A.P.J. Abdul Kalam
A.P.J. Abdul Kalam, former Indian president, was subjected to a frisking incident at John F. Kennedy airport in New York on Sept. 29.REUTERS/B Mathur

With Pratiba Patil's term in the President's office ending in July, all the political parties have their own preferences in selecting candidates for the top post.

Opposition political parties have engaged in a hot pursuit with the government as they try to push their choice for the President's post.

Meanwhile, the Congress-led UPA government is relentlessly holding meetings and reaching out personally to its allies to seek their consensus on the candidate.  

In one such attempt, Congress leader and Defence Minister AK Antony Sunday met DMK chief and former chief minister of Tamil Nadu, M Karunanidhi, to figure out a suitable candidate for the top post.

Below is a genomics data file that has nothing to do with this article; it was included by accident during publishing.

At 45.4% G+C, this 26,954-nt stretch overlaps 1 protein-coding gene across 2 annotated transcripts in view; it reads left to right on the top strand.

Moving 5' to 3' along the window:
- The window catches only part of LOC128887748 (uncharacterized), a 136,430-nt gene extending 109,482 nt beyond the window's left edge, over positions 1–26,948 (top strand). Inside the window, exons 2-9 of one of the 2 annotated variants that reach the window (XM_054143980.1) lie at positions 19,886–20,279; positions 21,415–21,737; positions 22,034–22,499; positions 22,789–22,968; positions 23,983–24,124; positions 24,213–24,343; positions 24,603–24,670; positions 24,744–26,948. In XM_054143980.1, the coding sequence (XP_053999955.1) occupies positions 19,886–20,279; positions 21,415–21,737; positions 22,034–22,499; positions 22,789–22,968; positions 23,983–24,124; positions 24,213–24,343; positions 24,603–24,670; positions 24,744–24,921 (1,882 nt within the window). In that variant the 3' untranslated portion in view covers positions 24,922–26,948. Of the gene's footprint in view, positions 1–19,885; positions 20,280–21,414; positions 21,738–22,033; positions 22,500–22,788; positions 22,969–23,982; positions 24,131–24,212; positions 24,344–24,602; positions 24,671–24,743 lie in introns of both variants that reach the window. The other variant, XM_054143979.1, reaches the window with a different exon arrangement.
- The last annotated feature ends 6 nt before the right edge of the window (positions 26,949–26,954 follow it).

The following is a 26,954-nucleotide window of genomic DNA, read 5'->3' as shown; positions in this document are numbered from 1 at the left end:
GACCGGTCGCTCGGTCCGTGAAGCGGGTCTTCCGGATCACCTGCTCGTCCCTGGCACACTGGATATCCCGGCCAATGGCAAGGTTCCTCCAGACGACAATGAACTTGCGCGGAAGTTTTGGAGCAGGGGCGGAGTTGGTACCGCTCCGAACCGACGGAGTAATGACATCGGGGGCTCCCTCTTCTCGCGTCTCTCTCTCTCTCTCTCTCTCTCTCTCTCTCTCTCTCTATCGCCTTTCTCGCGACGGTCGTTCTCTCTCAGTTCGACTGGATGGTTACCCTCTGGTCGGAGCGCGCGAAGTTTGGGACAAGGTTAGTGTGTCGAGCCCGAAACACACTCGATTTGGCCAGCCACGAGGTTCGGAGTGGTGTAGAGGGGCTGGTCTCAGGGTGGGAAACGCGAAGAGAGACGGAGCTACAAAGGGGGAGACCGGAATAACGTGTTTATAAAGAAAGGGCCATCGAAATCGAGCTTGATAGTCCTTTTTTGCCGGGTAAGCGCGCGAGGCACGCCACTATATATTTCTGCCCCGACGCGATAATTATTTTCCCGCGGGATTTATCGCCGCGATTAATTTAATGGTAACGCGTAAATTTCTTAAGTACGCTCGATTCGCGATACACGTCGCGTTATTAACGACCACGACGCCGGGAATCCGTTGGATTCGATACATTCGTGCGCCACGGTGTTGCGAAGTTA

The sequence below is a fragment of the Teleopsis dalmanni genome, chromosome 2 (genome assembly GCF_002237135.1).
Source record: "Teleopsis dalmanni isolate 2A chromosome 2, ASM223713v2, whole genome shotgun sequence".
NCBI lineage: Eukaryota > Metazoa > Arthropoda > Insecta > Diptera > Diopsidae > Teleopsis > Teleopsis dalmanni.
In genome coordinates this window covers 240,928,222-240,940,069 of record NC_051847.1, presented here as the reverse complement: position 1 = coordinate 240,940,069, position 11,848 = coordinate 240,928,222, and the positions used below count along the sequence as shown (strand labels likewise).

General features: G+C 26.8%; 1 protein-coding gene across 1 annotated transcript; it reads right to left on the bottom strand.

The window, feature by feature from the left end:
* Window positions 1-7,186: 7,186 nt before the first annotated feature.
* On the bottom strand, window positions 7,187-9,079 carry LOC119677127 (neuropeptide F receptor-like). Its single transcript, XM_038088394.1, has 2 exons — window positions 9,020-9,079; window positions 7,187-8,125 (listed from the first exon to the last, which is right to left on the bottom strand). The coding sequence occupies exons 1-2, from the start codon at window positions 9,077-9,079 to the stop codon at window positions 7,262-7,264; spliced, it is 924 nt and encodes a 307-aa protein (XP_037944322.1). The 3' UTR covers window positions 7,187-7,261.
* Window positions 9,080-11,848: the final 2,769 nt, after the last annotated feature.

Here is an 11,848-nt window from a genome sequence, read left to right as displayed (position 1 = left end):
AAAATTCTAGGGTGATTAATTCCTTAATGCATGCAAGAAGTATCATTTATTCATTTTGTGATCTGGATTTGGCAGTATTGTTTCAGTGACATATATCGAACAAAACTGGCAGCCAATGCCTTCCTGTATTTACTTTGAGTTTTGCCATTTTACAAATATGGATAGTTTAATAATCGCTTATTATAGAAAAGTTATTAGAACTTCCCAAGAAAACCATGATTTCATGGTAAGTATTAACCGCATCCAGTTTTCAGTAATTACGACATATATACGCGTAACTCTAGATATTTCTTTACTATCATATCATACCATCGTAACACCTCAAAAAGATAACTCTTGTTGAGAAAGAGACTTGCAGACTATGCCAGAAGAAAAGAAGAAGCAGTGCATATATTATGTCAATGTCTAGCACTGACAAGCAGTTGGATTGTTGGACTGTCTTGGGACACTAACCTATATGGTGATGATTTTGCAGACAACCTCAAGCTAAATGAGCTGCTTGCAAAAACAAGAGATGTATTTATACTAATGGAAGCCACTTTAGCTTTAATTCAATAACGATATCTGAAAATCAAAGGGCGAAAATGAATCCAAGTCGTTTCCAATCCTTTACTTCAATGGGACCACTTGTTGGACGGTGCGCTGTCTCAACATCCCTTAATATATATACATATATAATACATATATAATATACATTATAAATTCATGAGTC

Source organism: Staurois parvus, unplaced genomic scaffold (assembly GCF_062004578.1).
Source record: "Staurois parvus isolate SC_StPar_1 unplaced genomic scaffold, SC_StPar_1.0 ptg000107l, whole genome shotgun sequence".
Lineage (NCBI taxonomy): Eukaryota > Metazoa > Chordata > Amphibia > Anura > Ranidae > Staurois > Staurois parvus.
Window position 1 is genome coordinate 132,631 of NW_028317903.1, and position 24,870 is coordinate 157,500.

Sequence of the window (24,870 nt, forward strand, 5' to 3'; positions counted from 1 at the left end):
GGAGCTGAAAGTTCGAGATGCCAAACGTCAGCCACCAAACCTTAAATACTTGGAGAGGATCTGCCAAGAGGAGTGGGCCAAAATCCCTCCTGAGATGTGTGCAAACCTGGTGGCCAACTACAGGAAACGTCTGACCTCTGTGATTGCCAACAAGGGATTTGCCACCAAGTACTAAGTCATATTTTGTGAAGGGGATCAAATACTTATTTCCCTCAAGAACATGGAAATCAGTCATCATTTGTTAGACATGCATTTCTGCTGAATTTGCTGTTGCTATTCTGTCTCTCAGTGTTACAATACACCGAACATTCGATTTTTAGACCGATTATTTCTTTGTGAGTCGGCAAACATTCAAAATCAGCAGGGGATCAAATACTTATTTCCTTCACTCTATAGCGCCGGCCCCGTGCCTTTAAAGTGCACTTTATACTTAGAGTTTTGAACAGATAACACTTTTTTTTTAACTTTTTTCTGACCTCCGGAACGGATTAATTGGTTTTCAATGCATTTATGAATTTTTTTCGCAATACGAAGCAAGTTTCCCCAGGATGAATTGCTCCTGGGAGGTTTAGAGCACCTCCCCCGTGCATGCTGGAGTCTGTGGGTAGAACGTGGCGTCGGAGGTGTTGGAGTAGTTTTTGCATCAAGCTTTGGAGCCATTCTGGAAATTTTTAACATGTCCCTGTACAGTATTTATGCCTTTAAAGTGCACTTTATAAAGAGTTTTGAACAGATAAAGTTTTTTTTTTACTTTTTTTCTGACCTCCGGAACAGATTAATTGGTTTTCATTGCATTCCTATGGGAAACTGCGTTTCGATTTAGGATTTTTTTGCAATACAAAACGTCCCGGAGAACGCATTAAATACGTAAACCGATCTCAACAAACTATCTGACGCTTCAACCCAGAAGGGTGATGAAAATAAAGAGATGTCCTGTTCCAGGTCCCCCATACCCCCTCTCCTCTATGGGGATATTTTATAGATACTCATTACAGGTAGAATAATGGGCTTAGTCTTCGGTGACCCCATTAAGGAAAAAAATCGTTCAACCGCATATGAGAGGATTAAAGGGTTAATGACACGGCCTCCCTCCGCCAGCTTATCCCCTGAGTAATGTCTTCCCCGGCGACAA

The Congress can't put its candidate on the President's chair without the support of the DMK and Tirnamool Congress, key allies in the UPA.

The National Congress Party (NCP) and the Bharatiya Janata Party (BJP) want an apolitical candidate for the post this time and conveyed their choices as well.

The BJP is recommending former president A P J Abdul Kalam and NCP batting for former Lok Sabha Speaker PA Sangma.

Media reports said that Congress president Sonia Gandhi had met Union Agricultural Minister and NCP chief Shard Pawar in reaching a consensus about the next President.

The Congress is backing current Vice-President Hamid Ansari for the top post. However, now it's apparently showing interest in NCP's choice, Sangma, while being reluctant about Kalam.

Kalam was elected during the NDA rule from 2002 to 2007 and did not run for a second term despite being a choice of some political parties as he noticed lack of proper consensus.

Kalam took an evasive stand Sunday when queried on his interest for contesting the presidential elections for the second time.

While speaking to reporters in New Delhi, Kalam said, "Let us wait for some time. After some time, you ask me."